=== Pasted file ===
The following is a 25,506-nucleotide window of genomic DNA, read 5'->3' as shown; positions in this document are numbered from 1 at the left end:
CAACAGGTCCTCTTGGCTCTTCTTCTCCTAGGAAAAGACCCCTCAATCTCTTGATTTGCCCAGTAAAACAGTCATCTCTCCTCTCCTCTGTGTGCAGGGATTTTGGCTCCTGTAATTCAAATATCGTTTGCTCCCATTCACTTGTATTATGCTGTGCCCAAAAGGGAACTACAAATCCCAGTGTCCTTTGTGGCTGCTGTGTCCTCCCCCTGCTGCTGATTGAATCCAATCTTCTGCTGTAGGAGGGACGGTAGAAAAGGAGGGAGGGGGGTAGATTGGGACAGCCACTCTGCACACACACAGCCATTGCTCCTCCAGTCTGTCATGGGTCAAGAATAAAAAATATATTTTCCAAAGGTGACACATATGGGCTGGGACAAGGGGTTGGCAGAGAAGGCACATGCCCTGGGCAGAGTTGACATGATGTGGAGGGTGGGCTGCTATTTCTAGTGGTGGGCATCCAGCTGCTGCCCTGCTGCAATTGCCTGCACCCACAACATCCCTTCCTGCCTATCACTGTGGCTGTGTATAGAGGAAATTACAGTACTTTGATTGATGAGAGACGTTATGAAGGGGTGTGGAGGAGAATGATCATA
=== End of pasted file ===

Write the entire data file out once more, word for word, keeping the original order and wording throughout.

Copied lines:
The following is a 25,506-nucleotide window of genomic DNA, read 5'->3' as shown; positions in this document are numbered from 1 at the left end:
CAACAGGTCCTCTTGGCTCTTCTTCTCCTAGGAAAAGACCCCTCAATCTCTTGATTTGCCCAGTAAAACAGTCATCTCTCCTCTCCTCTGTGTGCAGGGATTTTGGCTCCTGTAATTCAAATATCGTTTGCTCCCATTCACTTGTATTATGCTGTGCCCAAAAGGGAACTACAAATCCCAGTGTCCTTTGTGGCTGCTGTGTCCTCCCCCTGCTGCTGATTGAATCCAATCTTCTGCTGTAGGAGGGACGGTAGAAAAGGAGGGAGGGGGGTAGATTGGGACAGCCACTCTGCACACACACAGCCATTGCTCCTCCAGTCTGTCATGGGTCAAGAATAAAAAATATATTTTCCAAAGGTGACACATATGGGCTGGGACAAGGGGTTGGCAGAGAAGGCACATGCCCTGGGCAGAGTTGACATGATGTGGAGGGTGGGCTGCTATTTCTAGTGGTGGGCATCCAGCTGCTGCCCTGCTGCAATTGCCTGCACCCACAACATCCCTTCCTGCCTATCACTGTGGCTGTGTATAGAGGAAATTACAGTACTTTGATTGATGAGAGACGTTATGAAGGGGTGTGGAGGAGAATGATCATA